Of the many cultural exports from Japan, the haiku has been one of the most successful, if recognizability is anything to go by.
The name of the diminutive poetic form is widely familiar to both children and adults overseas, and regularly pops up in fiction, essays and media of every kind. How deeply it is understood is more questionable, but its success has been charmed and effortless, it seems. Of all the guides to writing and composing haiku, “The Haiku Handbook” by Higginson and his wife Penny Harter, recently reissued in a handsome new edition to mark the 25th anniversary of its first publication, is undoubtedly the best.
My copy of the book, pencil-marked from reading, was stolen in Tokyo by a visiting Irish poet, and so I was very glad to have this opportunity to look at it again.
Higginson sadly passed away before this book appeared, but it still stands as a worthy tribute to his dedication to the haiku form, and his efforts to promote a deeper understanding of it. After a brief review of its current popularity, he traces its emergence from an “aesthetics of austerity” to a modern and experimental form, imitated widely overseas, and not only in the English-speaking world. There is much useful advice in this volume, such as this, from the 17th-century poet Basho, who essentially created the poem as we now know it: “In writing do not let a hair’s breadth separate your self from the subject. Speak your mind directly; go to it without wandering thoughts.”
Other poets followed, until the worship of Basho, and undue elevation led to reform in the late 19th century. The reform was carried out by the short-lived Masaoka Shiki, and then consolidated by his disciples, particularly Takahama Kyoshi, in the early 20th Century. Kyoshi was a domineering personality, whose influence is still felt today. “Yet, for all his power,” the author astutely observes, “the haiku of Kyoshi are very mild in tone, and tend to speak of specifically Japanese subjects in a very traditional way.”
Haiku practice in Japan remains predominantly conservative in manner, but by no means entirely so. One of the most satisfying things about this book is its close reading of individual poems, in Japanese and English, as well as other languages. Higginson’s comments are always apt, illuminating and persuasive, and he develops his points fully. Even before he begins to analyze details of technique, the reader has already been led to some understanding by example. Higginson and Harter both provide accounts of classroom experience, and lesson plans for the prospective teacher. They also look at other kinds of writing.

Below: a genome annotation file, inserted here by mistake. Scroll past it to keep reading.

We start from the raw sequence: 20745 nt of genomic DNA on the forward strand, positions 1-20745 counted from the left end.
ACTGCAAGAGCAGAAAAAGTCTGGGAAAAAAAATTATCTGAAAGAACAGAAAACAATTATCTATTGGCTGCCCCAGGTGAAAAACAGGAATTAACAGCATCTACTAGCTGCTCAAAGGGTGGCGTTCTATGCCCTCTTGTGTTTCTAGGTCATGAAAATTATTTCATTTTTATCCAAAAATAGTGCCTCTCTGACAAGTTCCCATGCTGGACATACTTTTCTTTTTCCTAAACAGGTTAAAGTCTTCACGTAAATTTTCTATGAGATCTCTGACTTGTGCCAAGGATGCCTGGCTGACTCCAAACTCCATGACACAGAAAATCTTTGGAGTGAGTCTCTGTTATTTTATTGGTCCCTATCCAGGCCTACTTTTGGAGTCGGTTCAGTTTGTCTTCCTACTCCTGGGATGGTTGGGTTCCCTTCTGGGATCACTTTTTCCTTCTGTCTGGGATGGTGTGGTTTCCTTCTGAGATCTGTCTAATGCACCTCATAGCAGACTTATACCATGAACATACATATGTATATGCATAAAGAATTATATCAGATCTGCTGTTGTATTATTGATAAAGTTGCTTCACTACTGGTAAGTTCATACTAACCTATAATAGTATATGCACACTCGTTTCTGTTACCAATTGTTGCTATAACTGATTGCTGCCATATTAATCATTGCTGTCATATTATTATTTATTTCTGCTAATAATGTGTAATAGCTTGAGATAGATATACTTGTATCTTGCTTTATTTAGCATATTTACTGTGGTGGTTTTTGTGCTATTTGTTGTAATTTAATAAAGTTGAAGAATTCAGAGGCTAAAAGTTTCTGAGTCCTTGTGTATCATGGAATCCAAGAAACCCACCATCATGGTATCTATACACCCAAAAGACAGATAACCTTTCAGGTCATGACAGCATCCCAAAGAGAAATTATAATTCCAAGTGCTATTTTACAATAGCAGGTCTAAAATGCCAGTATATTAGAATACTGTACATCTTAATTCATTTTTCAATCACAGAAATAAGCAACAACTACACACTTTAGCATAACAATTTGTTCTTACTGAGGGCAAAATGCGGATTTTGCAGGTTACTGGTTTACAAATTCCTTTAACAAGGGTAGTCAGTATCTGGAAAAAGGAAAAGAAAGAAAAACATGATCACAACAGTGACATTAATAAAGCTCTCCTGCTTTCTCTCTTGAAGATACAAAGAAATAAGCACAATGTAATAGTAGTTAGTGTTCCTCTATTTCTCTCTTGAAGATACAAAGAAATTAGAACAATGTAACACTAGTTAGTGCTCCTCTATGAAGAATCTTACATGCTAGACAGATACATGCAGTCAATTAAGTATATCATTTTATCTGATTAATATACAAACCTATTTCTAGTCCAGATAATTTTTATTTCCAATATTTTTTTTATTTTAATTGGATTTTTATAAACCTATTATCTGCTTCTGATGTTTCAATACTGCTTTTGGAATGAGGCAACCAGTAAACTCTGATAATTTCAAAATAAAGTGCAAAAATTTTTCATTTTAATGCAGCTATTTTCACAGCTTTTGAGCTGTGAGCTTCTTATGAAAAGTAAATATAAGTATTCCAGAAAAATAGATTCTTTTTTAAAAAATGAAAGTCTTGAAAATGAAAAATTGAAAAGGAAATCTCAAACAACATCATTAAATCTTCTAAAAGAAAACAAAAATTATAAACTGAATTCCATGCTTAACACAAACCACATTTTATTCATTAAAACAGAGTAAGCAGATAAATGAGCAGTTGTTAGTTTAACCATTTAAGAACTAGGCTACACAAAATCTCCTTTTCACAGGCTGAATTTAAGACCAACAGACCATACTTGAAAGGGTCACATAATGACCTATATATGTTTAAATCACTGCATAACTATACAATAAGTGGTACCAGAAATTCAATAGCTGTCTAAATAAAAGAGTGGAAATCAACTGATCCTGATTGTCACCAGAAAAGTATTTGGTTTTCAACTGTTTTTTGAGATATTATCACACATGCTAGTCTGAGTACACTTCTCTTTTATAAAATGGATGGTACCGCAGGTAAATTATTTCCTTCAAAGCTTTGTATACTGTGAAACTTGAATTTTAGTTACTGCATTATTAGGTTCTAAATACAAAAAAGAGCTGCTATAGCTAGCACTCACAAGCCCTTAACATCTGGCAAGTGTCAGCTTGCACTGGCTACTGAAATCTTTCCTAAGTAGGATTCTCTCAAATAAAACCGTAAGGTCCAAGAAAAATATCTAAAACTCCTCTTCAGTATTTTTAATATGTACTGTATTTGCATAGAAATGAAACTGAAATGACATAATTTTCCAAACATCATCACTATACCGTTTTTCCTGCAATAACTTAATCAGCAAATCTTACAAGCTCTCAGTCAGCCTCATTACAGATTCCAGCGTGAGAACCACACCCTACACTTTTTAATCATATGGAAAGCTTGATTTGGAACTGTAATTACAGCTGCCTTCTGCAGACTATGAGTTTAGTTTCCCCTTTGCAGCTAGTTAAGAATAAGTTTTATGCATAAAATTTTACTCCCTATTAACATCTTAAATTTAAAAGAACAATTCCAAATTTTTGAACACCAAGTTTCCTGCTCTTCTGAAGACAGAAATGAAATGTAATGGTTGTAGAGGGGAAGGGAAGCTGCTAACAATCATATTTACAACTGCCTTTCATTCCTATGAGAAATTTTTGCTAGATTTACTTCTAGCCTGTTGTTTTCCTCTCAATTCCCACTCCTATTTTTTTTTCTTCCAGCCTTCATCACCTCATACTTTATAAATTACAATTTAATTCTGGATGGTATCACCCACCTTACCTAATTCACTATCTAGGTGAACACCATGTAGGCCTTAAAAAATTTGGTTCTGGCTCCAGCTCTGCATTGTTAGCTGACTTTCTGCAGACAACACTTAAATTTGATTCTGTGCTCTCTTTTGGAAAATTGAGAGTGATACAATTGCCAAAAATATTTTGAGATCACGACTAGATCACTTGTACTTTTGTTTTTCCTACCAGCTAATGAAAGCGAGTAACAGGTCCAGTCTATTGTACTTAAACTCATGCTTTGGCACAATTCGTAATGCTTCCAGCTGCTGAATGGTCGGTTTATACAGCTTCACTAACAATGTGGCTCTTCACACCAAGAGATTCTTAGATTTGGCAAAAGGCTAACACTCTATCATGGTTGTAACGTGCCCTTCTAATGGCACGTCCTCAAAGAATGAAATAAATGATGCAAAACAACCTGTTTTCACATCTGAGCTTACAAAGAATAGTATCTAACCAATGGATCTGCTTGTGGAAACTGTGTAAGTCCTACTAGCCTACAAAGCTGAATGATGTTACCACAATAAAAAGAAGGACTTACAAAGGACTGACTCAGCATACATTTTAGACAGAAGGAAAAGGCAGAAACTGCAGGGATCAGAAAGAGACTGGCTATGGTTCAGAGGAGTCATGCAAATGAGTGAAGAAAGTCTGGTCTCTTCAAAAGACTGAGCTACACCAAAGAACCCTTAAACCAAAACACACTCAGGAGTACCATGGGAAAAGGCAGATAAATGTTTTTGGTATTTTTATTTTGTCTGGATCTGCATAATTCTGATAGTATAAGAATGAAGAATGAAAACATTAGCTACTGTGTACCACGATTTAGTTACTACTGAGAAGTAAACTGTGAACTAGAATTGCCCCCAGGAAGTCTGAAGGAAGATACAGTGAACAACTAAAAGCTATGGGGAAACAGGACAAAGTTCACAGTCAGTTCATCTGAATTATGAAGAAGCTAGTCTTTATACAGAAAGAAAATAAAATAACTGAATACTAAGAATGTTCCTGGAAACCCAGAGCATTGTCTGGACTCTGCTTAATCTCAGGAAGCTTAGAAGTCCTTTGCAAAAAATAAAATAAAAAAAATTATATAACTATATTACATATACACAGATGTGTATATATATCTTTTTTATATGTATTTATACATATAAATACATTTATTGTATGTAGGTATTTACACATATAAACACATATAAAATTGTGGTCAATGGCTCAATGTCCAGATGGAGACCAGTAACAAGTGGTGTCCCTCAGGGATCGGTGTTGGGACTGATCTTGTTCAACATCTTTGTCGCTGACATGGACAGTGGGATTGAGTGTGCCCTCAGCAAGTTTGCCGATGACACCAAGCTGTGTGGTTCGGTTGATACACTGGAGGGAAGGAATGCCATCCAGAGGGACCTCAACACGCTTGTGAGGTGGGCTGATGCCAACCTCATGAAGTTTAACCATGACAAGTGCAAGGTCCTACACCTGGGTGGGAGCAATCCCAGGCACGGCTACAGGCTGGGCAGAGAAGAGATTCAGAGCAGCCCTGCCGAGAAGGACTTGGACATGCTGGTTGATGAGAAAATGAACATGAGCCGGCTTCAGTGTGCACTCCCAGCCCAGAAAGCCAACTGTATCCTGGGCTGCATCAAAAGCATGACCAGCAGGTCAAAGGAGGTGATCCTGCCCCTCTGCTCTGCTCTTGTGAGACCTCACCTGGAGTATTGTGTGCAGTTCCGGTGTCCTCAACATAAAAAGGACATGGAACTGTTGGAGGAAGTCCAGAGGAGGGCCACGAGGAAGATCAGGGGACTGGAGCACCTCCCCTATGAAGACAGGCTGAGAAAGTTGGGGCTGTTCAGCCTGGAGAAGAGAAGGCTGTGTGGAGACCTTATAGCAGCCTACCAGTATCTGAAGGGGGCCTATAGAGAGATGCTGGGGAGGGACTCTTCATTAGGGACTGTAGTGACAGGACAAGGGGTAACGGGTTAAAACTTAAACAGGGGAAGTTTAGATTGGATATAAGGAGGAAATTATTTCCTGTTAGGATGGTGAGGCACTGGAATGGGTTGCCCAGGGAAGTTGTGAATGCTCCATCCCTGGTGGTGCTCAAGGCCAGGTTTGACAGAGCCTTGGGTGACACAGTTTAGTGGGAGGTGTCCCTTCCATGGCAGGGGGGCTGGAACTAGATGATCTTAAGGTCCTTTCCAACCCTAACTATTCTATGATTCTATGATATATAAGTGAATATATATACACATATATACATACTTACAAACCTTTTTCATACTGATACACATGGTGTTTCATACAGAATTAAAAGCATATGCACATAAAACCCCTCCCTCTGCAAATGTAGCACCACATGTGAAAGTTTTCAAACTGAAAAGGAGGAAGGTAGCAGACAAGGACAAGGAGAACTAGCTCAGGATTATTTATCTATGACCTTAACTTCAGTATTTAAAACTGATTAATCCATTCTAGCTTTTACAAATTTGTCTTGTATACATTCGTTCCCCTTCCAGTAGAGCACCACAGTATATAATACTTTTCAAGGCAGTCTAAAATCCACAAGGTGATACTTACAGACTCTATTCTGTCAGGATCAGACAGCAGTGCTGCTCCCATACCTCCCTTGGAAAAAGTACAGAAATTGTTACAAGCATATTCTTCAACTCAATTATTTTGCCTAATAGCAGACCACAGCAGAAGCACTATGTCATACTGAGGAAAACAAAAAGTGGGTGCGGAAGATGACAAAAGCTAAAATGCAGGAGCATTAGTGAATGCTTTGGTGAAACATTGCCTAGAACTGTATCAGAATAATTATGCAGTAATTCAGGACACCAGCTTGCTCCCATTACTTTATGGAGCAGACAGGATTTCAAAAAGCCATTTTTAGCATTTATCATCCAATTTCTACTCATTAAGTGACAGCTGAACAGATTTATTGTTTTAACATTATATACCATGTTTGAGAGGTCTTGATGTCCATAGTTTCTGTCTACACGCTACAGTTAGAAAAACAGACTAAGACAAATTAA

Surrounding the haiku tradition are a number of forms with which it has either interacted or emerged from. These include renga, or linked verse, haibun, or prose with haiku, and haiga, or haiku with illustration. All the haiku masters have partaken of these forms, and good accounts of them are given here. Because of these multifarious connections, the book concludes, “haiku offers one of the best places to begin studying Japanese literature.”
For the reader who wishes to begin reading haiku, the anthology “Haiku,” selected by Stephen Addiss and his co-translators, is a good place to begin. Indeed the book is similar in appearance in some ways, as if it were intended as a companion volume. Where the handbook has a russet cover, with a striking picture in the middle of a bullfinch and some abstract cherry blossoms, the anthology has a brown surround to a lovely picture of a crow sitting on a branch of persimmon fruits. The picture by a modern artist that adorns the handbook can be seen at a small gallery in Tokyo devoted to the painter’s work, and indeed that is where I saw it. The illustration on the anthology, however, is by a well-known artist of the Edo Period (1603-1867), Sakai Hoitsu, who was also, as I learned from the book, a haiku poet:
set the mountain in motion
Most of the contents are drawn from this period, the golden age of haiku, but by no means all. The book is arranged in three sections, the first of which, “The Pulse of Nature,” has this verse, and two others, by the influential Kyoshi:
The snake flees
but the eyes that peered at me
remain in the weeds
The selection of poets covers four centuries, and the intermingling gives an excellent idea of the tradition. There are notes on all the poets, and the illustrations. It is a delightful volume, both useful and attractive. Anyone wanting to explore the world of haiku, or refresh their knowledge of it, could hardly do better than acquiring these books and reading them together.